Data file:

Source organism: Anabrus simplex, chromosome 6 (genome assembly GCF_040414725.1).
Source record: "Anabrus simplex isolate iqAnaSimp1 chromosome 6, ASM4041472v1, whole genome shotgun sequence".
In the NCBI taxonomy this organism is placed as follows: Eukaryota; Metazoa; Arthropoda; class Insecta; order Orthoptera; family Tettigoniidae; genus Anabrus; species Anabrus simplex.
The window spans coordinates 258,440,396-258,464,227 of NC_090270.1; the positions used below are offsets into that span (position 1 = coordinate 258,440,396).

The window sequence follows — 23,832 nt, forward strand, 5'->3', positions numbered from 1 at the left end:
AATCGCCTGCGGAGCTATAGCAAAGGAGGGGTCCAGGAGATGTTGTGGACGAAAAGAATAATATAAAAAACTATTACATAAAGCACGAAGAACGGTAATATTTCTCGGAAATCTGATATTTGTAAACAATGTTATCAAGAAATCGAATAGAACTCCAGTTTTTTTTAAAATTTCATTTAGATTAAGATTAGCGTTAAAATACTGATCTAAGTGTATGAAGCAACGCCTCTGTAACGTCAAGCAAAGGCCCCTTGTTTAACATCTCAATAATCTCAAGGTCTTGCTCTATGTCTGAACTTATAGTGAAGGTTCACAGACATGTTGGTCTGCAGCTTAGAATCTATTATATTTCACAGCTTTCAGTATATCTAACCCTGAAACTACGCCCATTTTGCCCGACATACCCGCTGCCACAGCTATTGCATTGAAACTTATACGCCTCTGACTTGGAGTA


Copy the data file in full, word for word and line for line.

Source organism: Anabrus simplex, chromosome 6 (genome assembly GCF_040414725.1).
Source record: "Anabrus simplex isolate iqAnaSimp1 chromosome 6, ASM4041472v1, whole genome shotgun sequence".
In the NCBI taxonomy this organism is placed as follows: Eukaryota; Metazoa; Arthropoda; class Insecta; order Orthoptera; family Tettigoniidae; genus Anabrus; species Anabrus simplex.
The window spans coordinates 258,440,396-258,464,227 of NC_090270.1; the positions used below are offsets into that span (position 1 = coordinate 258,440,396).

The window sequence follows — 23,832 nt, forward strand, 5'->3', positions numbered from 1 at the left end:
AATCGCCTGCGGAGCTATAGCAAAGGAGGGGTCCAGGAGATGTTGTGGACGAAAAGAATAATATAAAAAACTATTACATAAAGCACGAAGAACGGTAATATTTCTCGGAAATCTGATATTTGTAAACAATGTTATCAAGAAATCGAATAGAACTCCAGTTTTTTTTAAAATTTCATTTAGATTAAGATTAGCGTTAAAATACTGATCTAAGTGTATGAAGCAACGCCTCTGTAACGTCAAGCAAAGGCCCCTTGTTTAACATCTCAATAATCTCAAGGTCTTGCTCTATGTCTGAACTTATAGTGAAGGTTCACAGACATGTTGGTCTGCAGCTTAGAATCTATTATATTTCACAGCTTTCAGTATATCTAACCCTGAAACTACGCCCATTTTGCCCGACATACCCGCTGCCACAGCTATTGCATTGAAACTTATACGCCTCTGACTTGGAGTA